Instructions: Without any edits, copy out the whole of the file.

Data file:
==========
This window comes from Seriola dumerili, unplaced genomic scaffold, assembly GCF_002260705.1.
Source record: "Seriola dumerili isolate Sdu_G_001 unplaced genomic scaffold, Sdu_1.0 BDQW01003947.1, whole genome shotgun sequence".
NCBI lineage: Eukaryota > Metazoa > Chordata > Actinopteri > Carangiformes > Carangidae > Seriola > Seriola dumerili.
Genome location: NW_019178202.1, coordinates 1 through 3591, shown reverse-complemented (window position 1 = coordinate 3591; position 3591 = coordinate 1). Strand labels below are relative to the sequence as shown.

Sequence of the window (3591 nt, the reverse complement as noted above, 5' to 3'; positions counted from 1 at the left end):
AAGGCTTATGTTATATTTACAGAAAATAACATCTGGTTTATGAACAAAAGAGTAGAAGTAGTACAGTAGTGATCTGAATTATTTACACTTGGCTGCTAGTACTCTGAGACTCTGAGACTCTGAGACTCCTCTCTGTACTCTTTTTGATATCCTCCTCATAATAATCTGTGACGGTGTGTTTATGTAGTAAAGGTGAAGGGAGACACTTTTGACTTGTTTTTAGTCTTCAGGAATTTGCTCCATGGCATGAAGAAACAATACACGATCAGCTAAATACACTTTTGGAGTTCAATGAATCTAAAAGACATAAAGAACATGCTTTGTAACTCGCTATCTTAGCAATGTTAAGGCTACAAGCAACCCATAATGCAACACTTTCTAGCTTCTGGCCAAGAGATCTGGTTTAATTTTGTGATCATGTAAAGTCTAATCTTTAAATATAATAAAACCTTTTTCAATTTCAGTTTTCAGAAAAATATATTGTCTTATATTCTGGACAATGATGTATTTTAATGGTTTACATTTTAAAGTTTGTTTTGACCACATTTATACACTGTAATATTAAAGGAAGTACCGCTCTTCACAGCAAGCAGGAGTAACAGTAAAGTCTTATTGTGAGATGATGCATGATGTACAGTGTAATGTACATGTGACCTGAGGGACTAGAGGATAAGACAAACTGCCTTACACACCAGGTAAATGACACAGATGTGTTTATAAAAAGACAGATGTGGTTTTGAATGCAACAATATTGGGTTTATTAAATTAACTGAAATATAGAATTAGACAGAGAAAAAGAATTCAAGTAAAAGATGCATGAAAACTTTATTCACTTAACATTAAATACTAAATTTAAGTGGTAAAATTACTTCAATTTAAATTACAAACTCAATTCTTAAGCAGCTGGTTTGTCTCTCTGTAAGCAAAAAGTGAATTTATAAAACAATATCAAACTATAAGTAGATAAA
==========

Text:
This window comes from Seriola dumerili, unplaced genomic scaffold, assembly GCF_002260705.1.
Source record: "Seriola dumerili isolate Sdu_G_001 unplaced genomic scaffold, Sdu_1.0 BDQW01003947.1, whole genome shotgun sequence".
NCBI lineage: Eukaryota > Metazoa > Chordata > Actinopteri > Carangiformes > Carangidae > Seriola > Seriola dumerili.
Genome location: NW_019178202.1, coordinates 1 through 3591, shown reverse-complemented (window position 1 = coordinate 3591; position 3591 = coordinate 1). Strand labels below are relative to the sequence as shown.

Sequence of the window (3591 nt, the reverse complement as noted above, 5' to 3'; positions counted from 1 at the left end):
AAGGCTTATGTTATATTTACAGAAAATAACATCTGGTTTATGAACAAAAGAGTAGAAGTAGTACAGTAGTGATCTGAATTATTTACACTTGGCTGCTAGTACTCTGAGACTCTGAGACTCTGAGACTCCTCTCTGTACTCTTTTTGATATCCTCCTCATAATAATCTGTGACGGTGTGTTTATGTAGTAAAGGTGAAGGGAGACACTTTTGACTTGTTTTTAGTCTTCAGGAATTTGCTCCATGGCATGAAGAAACAATACACGATCAGCTAAATACACTTTTGGAGTTCAATGAATCTAAAAGACATAAAGAACATGCTTTGTAACTCGCTATCTTAGCAATGTTAAGGCTACAAGCAACCCATAATGCAACACTTTCTAGCTTCTGGCCAAGAGATCTGGTTTAATTTTGTGATCATGTAAAGTCTAATCTTTAAATATAATAAAACCTTTTTCAATTTCAGTTTTCAGAAAAATATATTGTCTTATATTCTGGACAATGATGTATTTTAATGGTTTACATTTTAAAGTTTGTTTTGACCACATTTATACACTGTAATATTAAAGGAAGTACCGCTCTTCACAGCAAGCAGGAGTAACAGTAAAGTCTTATTGTGAGATGATGCATGATGTACAGTGTAATGTACATGTGACCTGAGGGACTAGAGGATAAGACAAACTGCCTTACACACCAGGTAAATGACACAGATGTGTTTATAAAAAGACAGATGTGGTTTTGAATGCAACAATATTGGGTTTATTAAATTAACTGAAATATAGAATTAGACAGAGAAAAAGAATTCAAGTAAAAGATGCATGAAAACTTTATTCACTTAACATTAAATACTAAATTTAAGTGGTAAAATTACTTCAATTTAAATTACAAACTCAATTCTTAAGCAGCTGGTTTGTCTCTCTGTAAGCAAAAAGTGAATTTATAAAACAATATCAAACTATAAGTAGATAAA